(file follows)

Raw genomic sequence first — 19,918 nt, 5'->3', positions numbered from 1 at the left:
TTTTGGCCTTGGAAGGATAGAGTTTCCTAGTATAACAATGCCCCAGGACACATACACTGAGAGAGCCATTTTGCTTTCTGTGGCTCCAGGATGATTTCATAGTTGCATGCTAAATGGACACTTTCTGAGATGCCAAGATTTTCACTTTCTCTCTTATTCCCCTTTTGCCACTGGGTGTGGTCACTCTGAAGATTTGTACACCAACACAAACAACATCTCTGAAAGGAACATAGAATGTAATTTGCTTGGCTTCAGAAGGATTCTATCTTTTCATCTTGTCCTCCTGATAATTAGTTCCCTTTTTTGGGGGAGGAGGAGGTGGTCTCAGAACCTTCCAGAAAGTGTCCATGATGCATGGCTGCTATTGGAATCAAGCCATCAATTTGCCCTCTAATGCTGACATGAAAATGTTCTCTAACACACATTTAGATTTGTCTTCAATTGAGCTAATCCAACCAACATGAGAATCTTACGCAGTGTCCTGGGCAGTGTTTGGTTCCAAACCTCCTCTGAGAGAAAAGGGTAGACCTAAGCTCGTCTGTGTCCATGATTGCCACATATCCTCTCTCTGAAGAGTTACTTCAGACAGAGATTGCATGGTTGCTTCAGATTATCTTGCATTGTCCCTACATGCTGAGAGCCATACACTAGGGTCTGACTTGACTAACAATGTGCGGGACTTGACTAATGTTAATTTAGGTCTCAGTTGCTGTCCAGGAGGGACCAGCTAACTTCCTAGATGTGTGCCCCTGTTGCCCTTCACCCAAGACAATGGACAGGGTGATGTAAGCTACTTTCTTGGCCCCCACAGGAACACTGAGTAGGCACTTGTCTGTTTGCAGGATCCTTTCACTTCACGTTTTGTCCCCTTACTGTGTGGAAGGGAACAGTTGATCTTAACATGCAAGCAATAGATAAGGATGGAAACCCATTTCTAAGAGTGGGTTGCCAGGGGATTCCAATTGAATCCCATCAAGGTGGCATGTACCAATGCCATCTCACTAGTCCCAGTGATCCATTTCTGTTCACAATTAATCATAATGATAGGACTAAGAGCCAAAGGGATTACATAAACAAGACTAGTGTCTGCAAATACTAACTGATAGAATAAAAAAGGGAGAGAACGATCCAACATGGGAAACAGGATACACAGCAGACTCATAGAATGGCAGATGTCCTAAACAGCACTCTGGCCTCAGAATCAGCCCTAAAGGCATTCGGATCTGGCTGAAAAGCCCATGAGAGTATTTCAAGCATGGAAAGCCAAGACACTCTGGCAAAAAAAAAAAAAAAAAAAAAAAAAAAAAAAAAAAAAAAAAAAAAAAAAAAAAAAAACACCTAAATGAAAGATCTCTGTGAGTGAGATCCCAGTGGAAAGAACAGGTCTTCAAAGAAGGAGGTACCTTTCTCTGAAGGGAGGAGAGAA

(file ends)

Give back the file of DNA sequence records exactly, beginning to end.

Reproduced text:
Raw genomic sequence first — 19,918 nt, 5'->3', positions numbered from 1 at the left:
TTTTGGCCTTGGAAGGATAGAGTTTCCTAGTATAACAATGCCCCAGGACACATACACTGAGAGAGCCATTTTGCTTTCTGTGGCTCCAGGATGATTTCATAGTTGCATGCTAAATGGACACTTTCTGAGATGCCAAGATTTTCACTTTCTCTCTTATTCCCCTTTTGCCACTGGGTGTGGTCACTCTGAAGATTTGTACACCAACACAAACAACATCTCTGAAAGGAACATAGAATGTAATTTGCTTGGCTTCAGAAGGATTCTATCTTTTCATCTTGTCCTCCTGATAATTAGTTCCCTTTTTTGGGGGAGGAGGAGGTGGTCTCAGAACCTTCCAGAAAGTGTCCATGATGCATGGCTGCTATTGGAATCAAGCCATCAATTTGCCCTCTAATGCTGACATGAAAATGTTCTCTAACACACATTTAGATTTGTCTTCAATTGAGCTAATCCAACCAACATGAGAATCTTACGCAGTGTCCTGGGCAGTGTTTGGTTCCAAACCTCCTCTGAGAGAAAAGGGTAGACCTAAGCTCGTCTGTGTCCATGATTGCCACATATCCTCTCTCTGAAGAGTTACTTCAGACAGAGATTGCATGGTTGCTTCAGATTATCTTGCATTGTCCCTACATGCTGAGAGCCATACACTAGGGTCTGACTTGACTAACAATGTGCGGGACTTGACTAATGTTAATTTAGGTCTCAGTTGCTGTCCAGGAGGGACCAGCTAACTTCCTAGATGTGTGCCCCTGTTGCCCTTCACCCAAGACAATGGACAGGGTGATGTAAGCTACTTTCTTGGCCCCCACAGGAACACTGAGTAGGCACTTGTCTGTTTGCAGGATCCTTTCACTTCACGTTTTGTCCCCTTACTGTGTGGAAGGGAACAGTTGATCTTAACATGCAAGCAATAGATAAGGATGGAAACCCATTTCTAAGAGTGGGTTGCCAGGGGATTCCAATTGAATCCCATCAAGGTGGCATGTACCAATGCCATCTCACTAGTCCCAGTGATCCATTTCTGTTCACAATTAATCATAATGATAGGACTAAGAGCCAAAGGGATTACATAAACAAGACTAGTGTCTGCAAATACTAACTGATAGAATAAAAAAGGGAGAGAACGATCCAACATGGGAAACAGGATACACAGCAGACTCATAGAATGGCAGATGTCCTAAACAGCACTCTGGCCTCAGAATCAGCCCTAAAGGCATTCGGATCTGGCTGAAAAGCCCATGAGAGTATTTCAAGCATGGAAAGCCAAGACACTCTGGCAAAAAAAAAAAAAAAAAAAAAAAAAAAAAAAAAAAAAAAAAAAAAAAAAAAAAAAAACACCTAAATGAAAGATCTCTGTGAGTGAGATCCCAGTGGAAAGAACAGGTCTTCAAAGAAGGAGGTACCTTTCTCTGAAGGGAGGAGAGAA